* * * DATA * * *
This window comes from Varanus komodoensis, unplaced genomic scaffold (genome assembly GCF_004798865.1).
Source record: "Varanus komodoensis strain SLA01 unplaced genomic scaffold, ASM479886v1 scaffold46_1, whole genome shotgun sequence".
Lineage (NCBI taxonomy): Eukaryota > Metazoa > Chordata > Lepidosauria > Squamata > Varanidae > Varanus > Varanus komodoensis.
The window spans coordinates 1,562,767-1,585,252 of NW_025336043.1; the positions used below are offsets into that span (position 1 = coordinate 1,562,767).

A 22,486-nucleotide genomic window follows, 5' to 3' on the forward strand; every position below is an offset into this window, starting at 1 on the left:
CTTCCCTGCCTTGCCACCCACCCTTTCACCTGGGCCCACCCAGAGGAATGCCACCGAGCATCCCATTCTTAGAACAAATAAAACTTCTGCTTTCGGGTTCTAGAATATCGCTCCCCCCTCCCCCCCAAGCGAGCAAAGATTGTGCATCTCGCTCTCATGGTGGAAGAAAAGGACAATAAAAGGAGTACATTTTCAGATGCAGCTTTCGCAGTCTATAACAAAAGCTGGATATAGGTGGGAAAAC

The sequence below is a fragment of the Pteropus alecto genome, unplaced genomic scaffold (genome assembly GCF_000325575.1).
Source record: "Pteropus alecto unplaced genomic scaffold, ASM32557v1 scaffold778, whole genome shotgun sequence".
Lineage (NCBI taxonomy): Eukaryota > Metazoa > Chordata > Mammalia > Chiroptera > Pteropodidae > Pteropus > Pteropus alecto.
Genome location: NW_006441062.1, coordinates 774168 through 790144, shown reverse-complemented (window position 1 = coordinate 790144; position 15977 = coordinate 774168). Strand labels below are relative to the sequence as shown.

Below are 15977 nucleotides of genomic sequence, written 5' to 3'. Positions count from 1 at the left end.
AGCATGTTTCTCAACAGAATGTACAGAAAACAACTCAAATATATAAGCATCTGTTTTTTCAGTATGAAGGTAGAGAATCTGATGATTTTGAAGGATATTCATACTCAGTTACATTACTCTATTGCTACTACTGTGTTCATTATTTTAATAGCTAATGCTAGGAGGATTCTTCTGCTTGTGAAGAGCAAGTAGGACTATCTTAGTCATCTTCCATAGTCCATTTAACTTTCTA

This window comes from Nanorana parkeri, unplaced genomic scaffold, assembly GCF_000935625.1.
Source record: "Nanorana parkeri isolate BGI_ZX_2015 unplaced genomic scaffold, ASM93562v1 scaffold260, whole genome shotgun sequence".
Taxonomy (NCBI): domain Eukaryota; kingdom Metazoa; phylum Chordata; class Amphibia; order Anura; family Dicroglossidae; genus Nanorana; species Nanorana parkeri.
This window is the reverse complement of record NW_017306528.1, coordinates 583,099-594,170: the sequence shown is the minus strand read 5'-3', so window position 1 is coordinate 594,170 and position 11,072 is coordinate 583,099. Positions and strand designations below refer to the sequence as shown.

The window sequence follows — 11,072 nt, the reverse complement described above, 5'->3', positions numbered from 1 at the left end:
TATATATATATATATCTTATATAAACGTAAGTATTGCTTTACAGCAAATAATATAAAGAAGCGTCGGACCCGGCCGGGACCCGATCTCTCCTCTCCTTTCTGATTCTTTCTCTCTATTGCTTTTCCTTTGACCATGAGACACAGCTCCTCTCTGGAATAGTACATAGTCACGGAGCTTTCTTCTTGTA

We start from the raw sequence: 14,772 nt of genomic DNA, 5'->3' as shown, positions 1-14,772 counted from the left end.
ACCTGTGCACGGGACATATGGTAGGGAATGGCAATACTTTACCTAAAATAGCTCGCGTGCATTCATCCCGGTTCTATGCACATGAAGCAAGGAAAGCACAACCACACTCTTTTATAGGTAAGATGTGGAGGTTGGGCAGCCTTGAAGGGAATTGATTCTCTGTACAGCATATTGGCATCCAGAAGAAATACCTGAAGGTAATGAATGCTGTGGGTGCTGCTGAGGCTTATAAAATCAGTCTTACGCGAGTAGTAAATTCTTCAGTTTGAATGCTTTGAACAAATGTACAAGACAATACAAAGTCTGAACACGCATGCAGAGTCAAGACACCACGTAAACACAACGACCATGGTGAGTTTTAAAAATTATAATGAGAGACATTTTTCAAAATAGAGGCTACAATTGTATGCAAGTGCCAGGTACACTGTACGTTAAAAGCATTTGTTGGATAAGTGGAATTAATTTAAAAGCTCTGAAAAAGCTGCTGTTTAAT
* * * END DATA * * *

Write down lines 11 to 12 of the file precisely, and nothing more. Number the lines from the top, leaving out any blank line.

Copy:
Below are 15977 nucleotides of genomic sequence, written 5' to 3'. Positions count from 1 at the left end.
AGCATGTTTCTCAACAGAATGTACAGAAAACAACTCAAATATATAAGCATCTGTTTTTTCAGTATGAAGGTAGAGAATCTGATGATTTTGAAGGATATTCATACTCAGTTACATTACTCTATTGCTACTACTGTGTTCATTATTTTAATAGCTAATGCTAGGAGGATTCTTCTGCTTGTGAAGAGCAAGTAGGACTATCTTAGTCATCTTCCATAGTCCATTTAACTTTCTA